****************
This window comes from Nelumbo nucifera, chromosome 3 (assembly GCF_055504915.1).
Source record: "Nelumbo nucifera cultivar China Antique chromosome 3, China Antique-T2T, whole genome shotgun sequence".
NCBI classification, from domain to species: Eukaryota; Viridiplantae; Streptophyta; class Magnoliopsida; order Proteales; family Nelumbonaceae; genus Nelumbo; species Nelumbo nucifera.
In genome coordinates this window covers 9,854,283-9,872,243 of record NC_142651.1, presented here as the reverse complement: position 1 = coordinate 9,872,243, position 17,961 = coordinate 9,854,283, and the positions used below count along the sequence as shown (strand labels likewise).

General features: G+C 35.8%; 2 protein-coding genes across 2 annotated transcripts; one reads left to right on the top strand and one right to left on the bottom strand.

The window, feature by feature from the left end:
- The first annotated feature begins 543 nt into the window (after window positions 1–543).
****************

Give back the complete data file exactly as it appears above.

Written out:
This window comes from Nelumbo nucifera, chromosome 3 (assembly GCF_055504915.1).
Source record: "Nelumbo nucifera cultivar China Antique chromosome 3, China Antique-T2T, whole genome shotgun sequence".
NCBI classification, from domain to species: Eukaryota; Viridiplantae; Streptophyta; class Magnoliopsida; order Proteales; family Nelumbonaceae; genus Nelumbo; species Nelumbo nucifera.
In genome coordinates this window covers 9,854,283-9,872,243 of record NC_142651.1, presented here as the reverse complement: position 1 = coordinate 9,872,243, position 17,961 = coordinate 9,854,283, and the positions used below count along the sequence as shown (strand labels likewise).

General features: G+C 35.8%; 2 protein-coding genes across 2 annotated transcripts; one reads left to right on the top strand and one right to left on the bottom strand.

The window, feature by feature from the left end:
- The first annotated feature begins 543 nt into the window (after window positions 1–543).